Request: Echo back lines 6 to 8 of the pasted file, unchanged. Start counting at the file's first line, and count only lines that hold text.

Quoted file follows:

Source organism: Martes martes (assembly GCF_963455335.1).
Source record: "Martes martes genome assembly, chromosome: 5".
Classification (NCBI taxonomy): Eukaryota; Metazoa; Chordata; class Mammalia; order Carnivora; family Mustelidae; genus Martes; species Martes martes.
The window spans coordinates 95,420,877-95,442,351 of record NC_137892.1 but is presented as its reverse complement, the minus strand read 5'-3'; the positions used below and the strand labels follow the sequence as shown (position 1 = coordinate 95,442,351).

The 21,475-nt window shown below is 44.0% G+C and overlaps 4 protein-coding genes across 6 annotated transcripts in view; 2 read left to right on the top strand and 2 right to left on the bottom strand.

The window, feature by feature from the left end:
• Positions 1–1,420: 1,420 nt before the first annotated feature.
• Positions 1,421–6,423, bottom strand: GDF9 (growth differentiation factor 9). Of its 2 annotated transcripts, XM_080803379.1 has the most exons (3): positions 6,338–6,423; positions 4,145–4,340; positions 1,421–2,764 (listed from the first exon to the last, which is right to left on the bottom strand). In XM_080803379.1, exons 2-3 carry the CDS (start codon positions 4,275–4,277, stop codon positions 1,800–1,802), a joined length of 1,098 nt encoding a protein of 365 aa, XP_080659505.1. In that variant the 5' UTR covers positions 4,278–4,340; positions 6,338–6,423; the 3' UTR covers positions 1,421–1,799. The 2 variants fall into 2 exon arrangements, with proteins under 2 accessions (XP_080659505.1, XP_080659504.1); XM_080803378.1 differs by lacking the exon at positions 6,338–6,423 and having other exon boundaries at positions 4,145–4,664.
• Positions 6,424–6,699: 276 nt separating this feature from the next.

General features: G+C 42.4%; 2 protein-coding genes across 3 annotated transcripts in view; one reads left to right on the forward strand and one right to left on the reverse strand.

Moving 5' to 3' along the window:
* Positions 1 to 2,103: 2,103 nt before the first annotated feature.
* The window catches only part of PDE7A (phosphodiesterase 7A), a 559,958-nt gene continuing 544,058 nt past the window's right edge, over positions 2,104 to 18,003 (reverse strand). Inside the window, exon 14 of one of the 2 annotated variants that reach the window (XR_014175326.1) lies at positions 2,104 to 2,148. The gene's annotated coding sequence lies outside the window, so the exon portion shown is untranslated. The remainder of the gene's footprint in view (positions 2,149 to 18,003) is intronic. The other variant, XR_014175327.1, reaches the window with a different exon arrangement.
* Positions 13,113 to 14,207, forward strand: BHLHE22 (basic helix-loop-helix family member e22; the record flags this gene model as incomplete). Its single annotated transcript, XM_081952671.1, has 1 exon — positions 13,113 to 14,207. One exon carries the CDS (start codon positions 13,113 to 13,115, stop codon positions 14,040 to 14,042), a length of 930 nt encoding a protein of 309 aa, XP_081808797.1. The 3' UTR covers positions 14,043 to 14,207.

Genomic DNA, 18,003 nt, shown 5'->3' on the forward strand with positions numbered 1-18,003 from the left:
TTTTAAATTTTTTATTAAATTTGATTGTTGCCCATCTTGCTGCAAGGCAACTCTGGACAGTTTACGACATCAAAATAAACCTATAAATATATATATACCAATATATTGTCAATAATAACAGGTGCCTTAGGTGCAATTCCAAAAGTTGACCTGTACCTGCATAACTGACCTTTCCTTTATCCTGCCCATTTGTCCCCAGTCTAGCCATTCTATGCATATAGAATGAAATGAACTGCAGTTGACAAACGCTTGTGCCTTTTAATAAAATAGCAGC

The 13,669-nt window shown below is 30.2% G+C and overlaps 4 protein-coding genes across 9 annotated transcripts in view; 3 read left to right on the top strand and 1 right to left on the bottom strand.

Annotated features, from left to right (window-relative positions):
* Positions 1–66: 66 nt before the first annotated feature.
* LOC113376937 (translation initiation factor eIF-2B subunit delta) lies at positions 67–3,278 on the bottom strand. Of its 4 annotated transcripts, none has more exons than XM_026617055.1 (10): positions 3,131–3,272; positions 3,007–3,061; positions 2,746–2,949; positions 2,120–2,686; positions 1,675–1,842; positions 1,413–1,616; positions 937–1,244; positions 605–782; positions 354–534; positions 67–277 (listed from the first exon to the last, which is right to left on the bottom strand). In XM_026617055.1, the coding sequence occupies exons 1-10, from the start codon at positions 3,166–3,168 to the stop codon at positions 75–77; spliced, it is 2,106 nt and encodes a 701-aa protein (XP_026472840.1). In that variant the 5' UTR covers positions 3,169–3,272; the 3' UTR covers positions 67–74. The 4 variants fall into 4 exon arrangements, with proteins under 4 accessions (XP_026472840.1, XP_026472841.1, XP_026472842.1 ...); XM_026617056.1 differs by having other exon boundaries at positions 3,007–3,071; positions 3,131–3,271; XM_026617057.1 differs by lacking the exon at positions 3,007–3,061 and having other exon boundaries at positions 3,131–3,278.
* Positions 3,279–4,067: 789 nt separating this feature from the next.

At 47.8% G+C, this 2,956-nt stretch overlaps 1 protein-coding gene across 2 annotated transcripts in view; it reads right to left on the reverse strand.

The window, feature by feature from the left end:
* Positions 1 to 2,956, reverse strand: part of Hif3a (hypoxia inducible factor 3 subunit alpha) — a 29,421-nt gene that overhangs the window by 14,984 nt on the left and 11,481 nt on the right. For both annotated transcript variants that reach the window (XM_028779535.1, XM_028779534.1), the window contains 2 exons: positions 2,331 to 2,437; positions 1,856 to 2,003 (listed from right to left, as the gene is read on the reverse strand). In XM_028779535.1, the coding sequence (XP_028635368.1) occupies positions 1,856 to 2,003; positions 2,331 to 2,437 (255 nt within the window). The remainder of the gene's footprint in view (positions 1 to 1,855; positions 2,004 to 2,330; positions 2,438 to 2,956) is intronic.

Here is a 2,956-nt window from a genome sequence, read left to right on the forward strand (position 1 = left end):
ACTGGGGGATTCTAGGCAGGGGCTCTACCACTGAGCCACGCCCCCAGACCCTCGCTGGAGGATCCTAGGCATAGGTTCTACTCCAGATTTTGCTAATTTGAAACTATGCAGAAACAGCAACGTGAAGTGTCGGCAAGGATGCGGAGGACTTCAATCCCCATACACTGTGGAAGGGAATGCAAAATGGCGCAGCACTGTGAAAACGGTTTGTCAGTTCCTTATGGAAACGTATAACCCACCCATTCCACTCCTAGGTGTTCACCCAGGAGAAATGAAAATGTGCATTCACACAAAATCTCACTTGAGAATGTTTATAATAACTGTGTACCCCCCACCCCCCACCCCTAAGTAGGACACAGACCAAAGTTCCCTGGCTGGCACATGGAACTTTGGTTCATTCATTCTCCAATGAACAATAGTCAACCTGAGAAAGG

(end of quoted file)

The window, feature by feature from the left end:
• Positions 1–1,420: 1,420 nt before the first annotated feature.
• Positions 1,421–6,423, bottom strand: GDF9 (growth differentiation factor 9). Of its 2 annotated transcripts, XM_080803379.1 has the most exons (3): positions 6,338–6,423; positions 4,145–4,340; positions 1,421–2,764 (listed from the first exon to the last, which is right to left on the bottom strand). In XM_080803379.1, exons 2-3 carry the CDS (start codon positions 4,275–4,277, stop codon positions 1,800–1,802), a joined length of 1,098 nt encoding a protein of 365 aa, XP_080659505.1. In that variant the 5' UTR covers positions 4,278–4,340; positions 6,338–6,423; the 3' UTR covers positions 1,421–1,799. The 2 variants fall into 2 exon arrangements, with proteins under 2 accessions (XP_080659505.1, XP_080659504.1); XM_080803378.1 differs by lacking the exon at positions 6,338–6,423 and having other exon boundaries at positions 4,145–4,664.